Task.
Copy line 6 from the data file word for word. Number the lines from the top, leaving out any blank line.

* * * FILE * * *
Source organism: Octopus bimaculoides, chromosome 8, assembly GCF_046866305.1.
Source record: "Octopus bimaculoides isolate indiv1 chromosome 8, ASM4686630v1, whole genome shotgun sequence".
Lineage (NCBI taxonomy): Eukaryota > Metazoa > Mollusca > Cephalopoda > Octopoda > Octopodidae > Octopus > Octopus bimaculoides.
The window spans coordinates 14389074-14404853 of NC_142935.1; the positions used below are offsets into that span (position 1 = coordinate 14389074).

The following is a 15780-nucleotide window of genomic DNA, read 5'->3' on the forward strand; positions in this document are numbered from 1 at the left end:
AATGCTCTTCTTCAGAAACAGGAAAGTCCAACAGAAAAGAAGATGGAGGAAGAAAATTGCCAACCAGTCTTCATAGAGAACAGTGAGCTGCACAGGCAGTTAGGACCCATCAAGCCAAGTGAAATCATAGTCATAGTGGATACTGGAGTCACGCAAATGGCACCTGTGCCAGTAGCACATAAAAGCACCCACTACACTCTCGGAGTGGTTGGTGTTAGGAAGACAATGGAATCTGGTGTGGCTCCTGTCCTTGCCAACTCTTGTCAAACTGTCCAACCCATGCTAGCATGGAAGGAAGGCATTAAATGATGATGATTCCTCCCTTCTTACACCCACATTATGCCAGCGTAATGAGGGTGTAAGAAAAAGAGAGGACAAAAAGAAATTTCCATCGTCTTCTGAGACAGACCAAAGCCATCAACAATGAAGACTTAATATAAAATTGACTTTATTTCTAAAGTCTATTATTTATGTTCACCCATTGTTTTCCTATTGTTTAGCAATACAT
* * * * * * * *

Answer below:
AATGCTCTTCTTCAGAAACAGGAAAGTCCAACAGAAAAGAAGATGGAGGAAGAAAATTGCCAACCAGTCTTCATAGAGAACAGTGAGCTGCACAGGCAGTTAGGACCCATCAAGCCAAGTGAAATCATAGTCATAGTGGATACTGGAGTCACGCAAATGGCACCTGTGCCAGTAGCACATAAAAGCACCCACTACACTCTCGGAGTGGTTGGTGTTAGGAAGACAATGGAATCTGGTGTGGCTCCTGTCCTTGCCAACTCTTGTCAAACTGTCCAACCCATGCTAGCATGGAAGGAAGGCATTAAATGATGATGATTCCTCCCTTCTTACACCCACATTATGCCAGCGTAATGAGGGTGTAAGAAAAAGAGAGGACAAAAAGAAATTTCCATCGTCTTCTGAGACAGACCAAAGCCATCAACAATGAAGACTTAATATAAAATTGACTTTATTTCTAAAGTCTATTATTTATGTTCACCCATTGTTTTCCTATTGTTTAGCAATACAT